Vital Questions on the 1st Anniversary of the war in Ukraine
24 February 2023
1. How do you evaluate the EU’s support to Ukraine since the outbreak of the war? What were the most and least effective aspects of the EU’s action?
José María Aznar, former Prime Minister of Spain: Since the beginning of the Russian invasion of Ukraine, the political, economic, and military support of the 27 EU member countries to Ukraine has been growing in volume and importance. The EU, in coordination with the USA, has implemented a wide range of policy responses to Russia’s war against Ukraine. Among these responses, the most significant were economic sanctions, military assistance, and financial and humanitarian aid. Given that imposing sanctions requires unanimity among EU members states, the EU has been making huge efforts to maintain unity in its support to Ukraine. EU energy dependence on Russia has made targeting its energy sector challenging, but the EU has approved progressively tougher sanctions in the energy sector. Especially noteworthy is the extraordinary solidarity shown by European citizens in welcoming more than seven million refugees from Ukraine.
The main objective of economic sanctions and “restrictive measures” on Russia’s government and its financial, business, defence, technology, and media sectors is to cripple Russia’s ability to finance the war against Ukraine, create costs for Russia’s elites, and diminish Russia’s economic base. In this sense they are effective, even if sanctions have not changed Russia’s imperialist ambitions in Ukraine. Sanctions have meant the end of Ostpolitik, which was born during the Cold War in Germany and is the consideration that economic ties would improve political relations between Russia and the EU. We do not yet know what the full consequences of this rupture are, but it is clear that it is a turning point in relations between the EU and Russia, and above all between Germany and Russia.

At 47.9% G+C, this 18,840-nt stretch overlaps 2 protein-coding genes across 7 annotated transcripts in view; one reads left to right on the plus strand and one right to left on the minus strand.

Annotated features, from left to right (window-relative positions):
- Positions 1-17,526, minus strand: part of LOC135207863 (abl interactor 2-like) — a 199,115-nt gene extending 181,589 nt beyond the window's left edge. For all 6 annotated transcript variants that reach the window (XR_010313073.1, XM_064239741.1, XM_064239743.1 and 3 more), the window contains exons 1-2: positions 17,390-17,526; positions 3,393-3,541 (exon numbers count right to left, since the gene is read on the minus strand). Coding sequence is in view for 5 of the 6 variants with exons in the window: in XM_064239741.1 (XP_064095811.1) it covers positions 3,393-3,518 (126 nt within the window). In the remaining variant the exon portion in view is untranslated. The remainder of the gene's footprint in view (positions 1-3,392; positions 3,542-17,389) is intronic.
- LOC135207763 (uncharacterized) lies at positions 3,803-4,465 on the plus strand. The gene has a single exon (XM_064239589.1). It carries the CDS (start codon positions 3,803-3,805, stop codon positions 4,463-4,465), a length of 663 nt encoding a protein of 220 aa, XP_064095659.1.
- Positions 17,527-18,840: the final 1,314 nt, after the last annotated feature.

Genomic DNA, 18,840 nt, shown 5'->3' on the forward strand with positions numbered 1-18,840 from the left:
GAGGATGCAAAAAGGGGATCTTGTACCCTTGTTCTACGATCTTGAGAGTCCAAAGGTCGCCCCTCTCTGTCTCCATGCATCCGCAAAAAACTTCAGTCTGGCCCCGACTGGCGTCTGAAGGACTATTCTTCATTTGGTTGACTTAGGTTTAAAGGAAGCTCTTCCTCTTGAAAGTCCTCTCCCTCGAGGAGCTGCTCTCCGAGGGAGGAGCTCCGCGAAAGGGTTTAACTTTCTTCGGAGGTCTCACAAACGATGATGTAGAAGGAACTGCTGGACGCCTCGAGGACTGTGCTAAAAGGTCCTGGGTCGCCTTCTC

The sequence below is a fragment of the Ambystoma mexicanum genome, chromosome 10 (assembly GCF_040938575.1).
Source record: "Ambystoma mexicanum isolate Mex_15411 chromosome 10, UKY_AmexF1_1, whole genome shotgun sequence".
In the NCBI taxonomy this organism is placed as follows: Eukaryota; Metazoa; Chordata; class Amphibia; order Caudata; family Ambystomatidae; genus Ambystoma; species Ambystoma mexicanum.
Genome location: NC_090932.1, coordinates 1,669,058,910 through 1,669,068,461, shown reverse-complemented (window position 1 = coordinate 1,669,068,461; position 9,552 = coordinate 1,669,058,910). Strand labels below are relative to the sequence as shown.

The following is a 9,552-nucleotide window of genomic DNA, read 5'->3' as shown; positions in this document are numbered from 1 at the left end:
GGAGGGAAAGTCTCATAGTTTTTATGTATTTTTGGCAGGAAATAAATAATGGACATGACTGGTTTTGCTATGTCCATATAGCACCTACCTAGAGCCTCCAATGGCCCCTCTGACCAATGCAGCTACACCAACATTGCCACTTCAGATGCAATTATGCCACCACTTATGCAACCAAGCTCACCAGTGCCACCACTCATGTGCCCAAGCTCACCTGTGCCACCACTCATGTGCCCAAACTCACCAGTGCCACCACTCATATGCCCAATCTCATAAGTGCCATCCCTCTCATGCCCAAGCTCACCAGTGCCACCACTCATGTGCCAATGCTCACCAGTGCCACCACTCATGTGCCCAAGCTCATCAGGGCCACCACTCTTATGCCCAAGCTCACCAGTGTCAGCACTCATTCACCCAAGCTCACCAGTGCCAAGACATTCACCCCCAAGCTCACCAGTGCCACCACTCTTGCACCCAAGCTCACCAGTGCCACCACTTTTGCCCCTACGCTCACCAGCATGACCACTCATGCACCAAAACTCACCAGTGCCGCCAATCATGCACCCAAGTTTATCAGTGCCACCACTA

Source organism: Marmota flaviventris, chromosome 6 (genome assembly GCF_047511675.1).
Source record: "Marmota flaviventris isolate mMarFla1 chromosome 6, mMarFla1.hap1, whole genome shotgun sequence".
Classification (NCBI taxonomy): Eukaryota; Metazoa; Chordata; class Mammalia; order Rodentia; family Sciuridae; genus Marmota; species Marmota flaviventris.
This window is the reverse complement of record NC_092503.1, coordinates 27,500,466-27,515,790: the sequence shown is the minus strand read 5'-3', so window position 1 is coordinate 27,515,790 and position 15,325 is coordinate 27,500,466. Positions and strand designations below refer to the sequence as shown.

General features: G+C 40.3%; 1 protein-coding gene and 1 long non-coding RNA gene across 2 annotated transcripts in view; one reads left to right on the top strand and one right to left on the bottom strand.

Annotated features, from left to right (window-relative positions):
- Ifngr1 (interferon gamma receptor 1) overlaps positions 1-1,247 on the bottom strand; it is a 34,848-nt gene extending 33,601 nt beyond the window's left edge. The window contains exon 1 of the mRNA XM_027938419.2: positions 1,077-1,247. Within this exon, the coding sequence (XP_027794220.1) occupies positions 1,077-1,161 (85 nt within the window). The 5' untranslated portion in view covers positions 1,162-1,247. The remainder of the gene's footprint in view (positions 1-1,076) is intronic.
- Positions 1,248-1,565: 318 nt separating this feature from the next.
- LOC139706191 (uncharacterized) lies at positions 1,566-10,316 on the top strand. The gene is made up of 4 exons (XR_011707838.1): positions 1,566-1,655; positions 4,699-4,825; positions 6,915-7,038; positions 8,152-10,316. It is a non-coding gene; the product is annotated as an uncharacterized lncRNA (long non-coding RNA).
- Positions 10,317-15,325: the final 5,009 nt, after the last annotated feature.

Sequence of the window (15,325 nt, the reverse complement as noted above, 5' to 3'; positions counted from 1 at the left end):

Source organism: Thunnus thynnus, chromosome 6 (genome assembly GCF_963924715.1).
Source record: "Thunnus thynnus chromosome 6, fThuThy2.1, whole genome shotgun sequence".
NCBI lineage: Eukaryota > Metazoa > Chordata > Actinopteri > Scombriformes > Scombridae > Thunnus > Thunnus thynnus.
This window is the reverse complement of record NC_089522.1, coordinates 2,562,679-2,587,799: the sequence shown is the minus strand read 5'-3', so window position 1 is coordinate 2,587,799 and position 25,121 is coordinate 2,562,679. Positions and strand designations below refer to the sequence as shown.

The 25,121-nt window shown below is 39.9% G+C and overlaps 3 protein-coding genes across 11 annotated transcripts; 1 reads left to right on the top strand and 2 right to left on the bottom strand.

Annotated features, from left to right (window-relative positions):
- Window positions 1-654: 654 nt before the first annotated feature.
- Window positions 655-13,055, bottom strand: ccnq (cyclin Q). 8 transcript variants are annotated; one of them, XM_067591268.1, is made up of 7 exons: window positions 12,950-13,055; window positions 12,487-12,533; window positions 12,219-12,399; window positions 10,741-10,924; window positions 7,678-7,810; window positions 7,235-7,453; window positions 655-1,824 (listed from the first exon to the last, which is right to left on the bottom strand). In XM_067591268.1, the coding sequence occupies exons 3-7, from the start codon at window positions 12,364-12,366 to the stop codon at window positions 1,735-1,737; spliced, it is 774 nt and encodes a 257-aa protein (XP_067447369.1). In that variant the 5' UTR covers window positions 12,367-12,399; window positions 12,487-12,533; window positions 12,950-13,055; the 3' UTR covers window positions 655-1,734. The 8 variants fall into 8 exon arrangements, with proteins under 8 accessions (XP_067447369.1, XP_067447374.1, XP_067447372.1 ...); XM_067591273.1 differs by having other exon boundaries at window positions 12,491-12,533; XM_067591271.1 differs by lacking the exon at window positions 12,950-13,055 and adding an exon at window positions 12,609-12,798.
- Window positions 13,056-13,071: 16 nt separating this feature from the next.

Jan Krzysztof Bielecki, former Prime Minister of Poland: The EU’s response to this war has not been free from mistakes, but by and large I must say that I have been positively surprised by the EU’s reaction. Most importantly, the EU has finally become realistic about Russia, and it has started treating Ukraine and other post-Soviet European-minded countries as true partners. The decision to offer Ukraine, Moldova and Georgia candidate status was long in the making, but it was taken in critical circumstances. The EU and especially Commission President Ursula van der Leyen have shown true leadership on the matter. As the recent EU-Ukraine summit in Kyiv demonstrated, the EU’s commitment to sustain Ukraine’s European vocation is strong. The EU has also shown leadership in providing Ukraine with military aid via the Peace Facility. The same can be said about the 9 packages of sanctions, the most thorough in EU history. I believe that the resilience shown by the EU’s attitude towards this war was also prompted by the strong voice of civil society, such as GLOBSEC, where I have the privilege of chairing the Ukraine Support Council.
Where I am less positive in my assessment is the timing and the scope of the various EU actions, including sanctions, which should have been applied sooner and without giving Russia time to adapt to them. The EU has reacted to the war with a stronger sense of leadership than many expected but it is time for the EU to switch into a proactive mode. We should not be simply reacting to the aggressive and illegal actions of Russia. The EU should demonstrate more initiative now.
2. Unfortunately, we do not yet see any light at the end of the tunnel and the war does not appear to be nearing its end. What should be the long-term strategy of the EU in this conflict and towards Russia? What do you see as the most serious threats to a united European approach going forward?
José María Aznar: The long-term strategy of the EU in this conflict should be to support Ukraine to defend and conserve its territorial integrity and sovereignty. Russia is trying to reverse the international order created after World War II and the Cold War, and, above all, it intends to change the European security and defence order, so the EU’s main strategy should be to prevent Russia from succeeding in this task. Supporting Ukraine means not allowing any power to become a hegemonic power and change international borders by military force.